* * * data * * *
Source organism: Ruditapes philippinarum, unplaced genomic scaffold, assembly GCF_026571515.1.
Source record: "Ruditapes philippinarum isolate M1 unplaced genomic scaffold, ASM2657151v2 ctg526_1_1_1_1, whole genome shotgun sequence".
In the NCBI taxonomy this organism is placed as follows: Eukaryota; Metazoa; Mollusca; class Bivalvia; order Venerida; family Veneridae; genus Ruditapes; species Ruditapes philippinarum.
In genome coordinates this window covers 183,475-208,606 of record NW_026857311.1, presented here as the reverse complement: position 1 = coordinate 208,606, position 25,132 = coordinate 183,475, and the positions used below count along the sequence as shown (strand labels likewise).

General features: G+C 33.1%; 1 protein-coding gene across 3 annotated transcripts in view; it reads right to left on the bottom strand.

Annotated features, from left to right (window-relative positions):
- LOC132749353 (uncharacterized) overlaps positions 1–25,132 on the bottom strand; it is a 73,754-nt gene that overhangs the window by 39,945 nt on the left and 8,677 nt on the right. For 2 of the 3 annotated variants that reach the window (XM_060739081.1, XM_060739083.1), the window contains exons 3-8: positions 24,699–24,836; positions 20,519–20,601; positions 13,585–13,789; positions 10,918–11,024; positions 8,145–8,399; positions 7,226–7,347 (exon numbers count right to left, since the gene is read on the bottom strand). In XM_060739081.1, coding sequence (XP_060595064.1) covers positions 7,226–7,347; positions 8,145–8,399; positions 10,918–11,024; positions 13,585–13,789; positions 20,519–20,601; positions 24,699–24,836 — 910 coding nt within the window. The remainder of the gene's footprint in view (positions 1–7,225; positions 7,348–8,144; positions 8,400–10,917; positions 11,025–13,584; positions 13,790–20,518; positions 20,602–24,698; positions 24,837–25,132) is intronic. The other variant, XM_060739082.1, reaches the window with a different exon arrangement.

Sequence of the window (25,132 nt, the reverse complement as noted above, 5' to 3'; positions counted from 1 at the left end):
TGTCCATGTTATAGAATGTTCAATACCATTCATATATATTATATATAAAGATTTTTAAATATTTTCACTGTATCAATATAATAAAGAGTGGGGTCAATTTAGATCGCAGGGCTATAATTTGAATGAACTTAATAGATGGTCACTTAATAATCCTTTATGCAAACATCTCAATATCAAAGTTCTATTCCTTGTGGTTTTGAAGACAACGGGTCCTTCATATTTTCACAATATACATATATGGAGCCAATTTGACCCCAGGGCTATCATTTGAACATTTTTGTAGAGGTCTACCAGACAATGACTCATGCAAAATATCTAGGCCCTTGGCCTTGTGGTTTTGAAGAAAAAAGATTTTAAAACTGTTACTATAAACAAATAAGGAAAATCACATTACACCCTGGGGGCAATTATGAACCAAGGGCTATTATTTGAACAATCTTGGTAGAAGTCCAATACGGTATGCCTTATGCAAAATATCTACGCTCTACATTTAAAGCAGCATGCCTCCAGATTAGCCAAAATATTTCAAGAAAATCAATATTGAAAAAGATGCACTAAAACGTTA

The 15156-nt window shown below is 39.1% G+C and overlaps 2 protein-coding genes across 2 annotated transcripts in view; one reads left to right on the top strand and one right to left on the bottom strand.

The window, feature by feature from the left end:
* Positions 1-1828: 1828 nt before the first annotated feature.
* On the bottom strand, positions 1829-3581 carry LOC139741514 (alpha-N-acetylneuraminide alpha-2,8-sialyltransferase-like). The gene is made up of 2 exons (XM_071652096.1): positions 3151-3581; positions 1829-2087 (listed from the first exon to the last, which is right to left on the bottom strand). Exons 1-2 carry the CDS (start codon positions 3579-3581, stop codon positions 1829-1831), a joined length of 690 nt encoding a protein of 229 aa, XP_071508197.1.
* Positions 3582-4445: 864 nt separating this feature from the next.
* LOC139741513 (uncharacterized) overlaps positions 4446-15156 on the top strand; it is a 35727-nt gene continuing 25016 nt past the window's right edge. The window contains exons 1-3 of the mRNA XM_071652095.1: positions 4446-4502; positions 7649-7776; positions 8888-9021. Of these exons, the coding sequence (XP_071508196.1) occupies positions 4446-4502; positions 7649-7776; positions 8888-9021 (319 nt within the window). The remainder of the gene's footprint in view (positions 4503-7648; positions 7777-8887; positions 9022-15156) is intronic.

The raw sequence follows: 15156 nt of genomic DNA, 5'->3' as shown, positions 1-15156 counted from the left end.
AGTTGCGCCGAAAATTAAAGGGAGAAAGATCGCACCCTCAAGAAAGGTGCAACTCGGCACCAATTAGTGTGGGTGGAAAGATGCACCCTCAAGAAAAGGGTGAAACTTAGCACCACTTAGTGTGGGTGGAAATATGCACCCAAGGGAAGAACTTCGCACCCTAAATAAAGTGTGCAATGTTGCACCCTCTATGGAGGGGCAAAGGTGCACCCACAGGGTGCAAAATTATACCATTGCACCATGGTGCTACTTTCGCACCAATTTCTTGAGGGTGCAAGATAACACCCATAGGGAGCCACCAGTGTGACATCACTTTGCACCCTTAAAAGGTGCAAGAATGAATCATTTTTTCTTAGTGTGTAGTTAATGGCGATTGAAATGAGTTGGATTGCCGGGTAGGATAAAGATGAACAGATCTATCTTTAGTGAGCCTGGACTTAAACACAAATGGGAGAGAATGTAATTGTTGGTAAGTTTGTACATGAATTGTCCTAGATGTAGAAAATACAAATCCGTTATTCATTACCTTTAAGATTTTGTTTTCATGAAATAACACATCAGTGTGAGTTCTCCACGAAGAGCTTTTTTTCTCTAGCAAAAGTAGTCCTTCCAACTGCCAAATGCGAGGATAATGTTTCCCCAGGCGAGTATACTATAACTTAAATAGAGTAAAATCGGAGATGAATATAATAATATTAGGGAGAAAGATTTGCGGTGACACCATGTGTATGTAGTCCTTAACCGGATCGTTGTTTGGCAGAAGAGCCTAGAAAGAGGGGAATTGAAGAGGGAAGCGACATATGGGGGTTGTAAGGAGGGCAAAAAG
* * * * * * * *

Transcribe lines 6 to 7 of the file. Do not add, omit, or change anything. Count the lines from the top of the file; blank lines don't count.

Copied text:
Annotated features, from left to right (window-relative positions):
- LOC132749353 (uncharacterized) overlaps positions 1–25,132 on the bottom strand; it is a 73,754-nt gene that overhangs the window by 39,945 nt on the left and 8,677 nt on the right. For 2 of the 3 annotated variants that reach the window (XM_060739081.1, XM_060739083.1), the window contains exons 3-8: positions 24,699–24,836; positions 20,519–20,601; positions 13,585–13,789; positions 10,918–11,024; positions 8,145–8,399; positions 7,226–7,347 (exon numbers count right to left, since the gene is read on the bottom strand). In XM_060739081.1, coding sequence (XP_060595064.1) covers positions 7,226–7,347; positions 8,145–8,399; positions 10,918–11,024; positions 13,585–13,789; positions 20,519–20,601; positions 24,699–24,836 — 910 coding nt within the window. The remainder of the gene's footprint in view (positions 1–7,225; positions 7,348–8,144; positions 8,400–10,917; positions 11,025–13,584; positions 13,790–20,518; positions 20,602–24,698; positions 24,837–25,132) is intronic. The other variant, XM_060739082.1, reaches the window with a different exon arrangement.